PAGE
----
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Lesson plan

Grade 12 - 1 - Seize the moment: Home Rule Gains Support

teaches Common Core State Standards W.11-12.1.e http://corestandards.org/ELA-Literacy/W/11-12/1/e

Grade 12 - 1 - Seize the moment: Home Rule Gains Support

This lesson focuses on a specific moment in time when D.C. Home Rule resurfaced as a means to channel Democratic support.  After analyzing primary sources, students will complete an Exit Ticket to identify why the creation of a non-voting Representative and subsequent election of Walter Fauntroy was a significant step in the journey towards D.C. self-governance. 

Students  . . .

  • review important milestones in the home rule cause.
  • reflect on the purpose of rallies and nonviolent protest.
  • learn about Walter Fauntroy's accomplishments.
  • evaluate the impact of D.C. gaining a non-voting representative in Congress.
  • read the article "Capital Takes King to Heart: 5,000 on March to White House" by Ruth Jenkins for homework. (optional)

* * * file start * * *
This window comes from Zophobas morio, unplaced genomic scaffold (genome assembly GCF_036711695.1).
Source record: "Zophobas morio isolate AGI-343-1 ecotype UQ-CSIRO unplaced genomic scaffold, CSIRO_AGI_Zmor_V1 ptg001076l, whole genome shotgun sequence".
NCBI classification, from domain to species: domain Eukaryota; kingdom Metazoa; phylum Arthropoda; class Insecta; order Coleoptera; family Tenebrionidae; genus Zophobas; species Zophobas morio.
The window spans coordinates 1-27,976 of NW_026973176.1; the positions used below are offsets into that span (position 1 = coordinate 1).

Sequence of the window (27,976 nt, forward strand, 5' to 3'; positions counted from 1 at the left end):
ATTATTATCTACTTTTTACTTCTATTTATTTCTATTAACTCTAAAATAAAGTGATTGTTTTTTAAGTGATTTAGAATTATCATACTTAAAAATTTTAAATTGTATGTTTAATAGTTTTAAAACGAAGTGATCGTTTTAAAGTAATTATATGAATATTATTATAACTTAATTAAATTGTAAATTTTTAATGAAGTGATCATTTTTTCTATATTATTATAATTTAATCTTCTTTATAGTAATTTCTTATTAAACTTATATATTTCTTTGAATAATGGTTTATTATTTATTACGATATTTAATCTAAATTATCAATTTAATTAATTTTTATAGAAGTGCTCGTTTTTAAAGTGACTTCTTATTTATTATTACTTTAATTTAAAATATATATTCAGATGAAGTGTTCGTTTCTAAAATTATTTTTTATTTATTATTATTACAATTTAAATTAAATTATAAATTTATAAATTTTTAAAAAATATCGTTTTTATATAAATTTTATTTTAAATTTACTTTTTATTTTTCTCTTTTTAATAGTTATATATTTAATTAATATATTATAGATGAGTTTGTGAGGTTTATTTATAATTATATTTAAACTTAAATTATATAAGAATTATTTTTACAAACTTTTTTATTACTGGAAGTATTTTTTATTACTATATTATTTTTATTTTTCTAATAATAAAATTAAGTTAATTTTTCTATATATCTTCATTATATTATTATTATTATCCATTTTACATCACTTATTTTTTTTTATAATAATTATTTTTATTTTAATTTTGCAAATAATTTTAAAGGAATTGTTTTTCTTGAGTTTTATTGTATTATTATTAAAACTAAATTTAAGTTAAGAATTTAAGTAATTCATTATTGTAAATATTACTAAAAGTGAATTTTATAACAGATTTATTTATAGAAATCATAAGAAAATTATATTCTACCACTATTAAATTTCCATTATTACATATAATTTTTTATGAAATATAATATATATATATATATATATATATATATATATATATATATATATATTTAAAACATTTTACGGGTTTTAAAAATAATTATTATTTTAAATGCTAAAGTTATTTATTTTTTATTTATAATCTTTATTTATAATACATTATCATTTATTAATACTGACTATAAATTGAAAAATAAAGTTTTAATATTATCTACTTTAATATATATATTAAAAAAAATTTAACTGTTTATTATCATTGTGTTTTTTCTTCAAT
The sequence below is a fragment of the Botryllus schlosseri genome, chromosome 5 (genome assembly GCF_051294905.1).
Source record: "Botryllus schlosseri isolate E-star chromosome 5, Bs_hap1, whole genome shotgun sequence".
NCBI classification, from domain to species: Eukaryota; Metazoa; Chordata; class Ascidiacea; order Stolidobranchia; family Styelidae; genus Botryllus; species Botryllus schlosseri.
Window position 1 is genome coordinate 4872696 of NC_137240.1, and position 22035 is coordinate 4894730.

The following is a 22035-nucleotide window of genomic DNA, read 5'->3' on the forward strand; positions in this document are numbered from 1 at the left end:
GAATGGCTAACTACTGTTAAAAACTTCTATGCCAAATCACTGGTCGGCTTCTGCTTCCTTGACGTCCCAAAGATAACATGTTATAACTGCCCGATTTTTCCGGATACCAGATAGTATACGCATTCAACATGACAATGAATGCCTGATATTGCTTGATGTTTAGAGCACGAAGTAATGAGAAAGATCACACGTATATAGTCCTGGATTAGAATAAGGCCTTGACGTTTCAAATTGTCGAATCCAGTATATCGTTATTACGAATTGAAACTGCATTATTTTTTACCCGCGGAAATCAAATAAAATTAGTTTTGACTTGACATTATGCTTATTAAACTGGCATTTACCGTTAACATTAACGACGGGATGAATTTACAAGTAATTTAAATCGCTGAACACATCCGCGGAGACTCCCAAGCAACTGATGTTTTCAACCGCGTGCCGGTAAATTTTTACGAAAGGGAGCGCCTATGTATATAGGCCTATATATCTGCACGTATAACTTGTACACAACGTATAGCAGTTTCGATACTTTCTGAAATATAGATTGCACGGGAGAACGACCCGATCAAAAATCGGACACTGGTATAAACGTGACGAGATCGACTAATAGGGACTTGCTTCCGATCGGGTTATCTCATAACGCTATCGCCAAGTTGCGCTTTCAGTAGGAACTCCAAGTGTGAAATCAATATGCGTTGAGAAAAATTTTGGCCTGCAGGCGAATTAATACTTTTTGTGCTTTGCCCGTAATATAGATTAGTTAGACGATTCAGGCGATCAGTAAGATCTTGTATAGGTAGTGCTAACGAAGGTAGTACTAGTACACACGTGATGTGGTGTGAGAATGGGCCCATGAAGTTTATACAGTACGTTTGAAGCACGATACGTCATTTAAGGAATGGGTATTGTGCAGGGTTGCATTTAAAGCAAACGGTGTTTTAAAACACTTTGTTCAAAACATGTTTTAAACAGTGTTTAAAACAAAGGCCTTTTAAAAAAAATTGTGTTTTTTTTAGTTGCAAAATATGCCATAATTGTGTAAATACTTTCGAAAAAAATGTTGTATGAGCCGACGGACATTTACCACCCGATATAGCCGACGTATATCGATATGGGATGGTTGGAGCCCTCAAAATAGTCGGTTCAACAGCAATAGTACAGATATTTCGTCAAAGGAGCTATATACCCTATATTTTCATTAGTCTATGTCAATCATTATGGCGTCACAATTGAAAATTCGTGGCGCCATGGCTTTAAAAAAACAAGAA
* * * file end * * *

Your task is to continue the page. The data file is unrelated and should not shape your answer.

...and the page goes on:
Note: This module focuses on the civic work of Walter Fauntroy during the 1960s and 1970s as it pertains to the D.C. Home Rule movement.  Teachers should be aware that Fauntroy has had complicated legal problems in recent decades in case students pursue additional information on their own.

How to use this lesson:

There are two use cases for the Ready for More modules. 1) Delivered whole class by the teacher or 2) student-managed independently or in small groups. If students are working independently, ensure students orient themselves with the directions on the first card of the lesson.

DC Content Power Standards:  

  • 12.DC.16: Students identify key milestones and efforts that led to greater self-government and suffrage for Washington, D.C., residents.

C3 Framework Indicators and Common Core Standards for Literacy in History/Social Studies:

  • D2.His.15.9-12. Distinguish between long-term causes and triggering events in developing a historical argument.
  • D2.His.16.9-12. Integrate evidence from multiple relevant historical sources and interpretations into a reasoned argument about the past.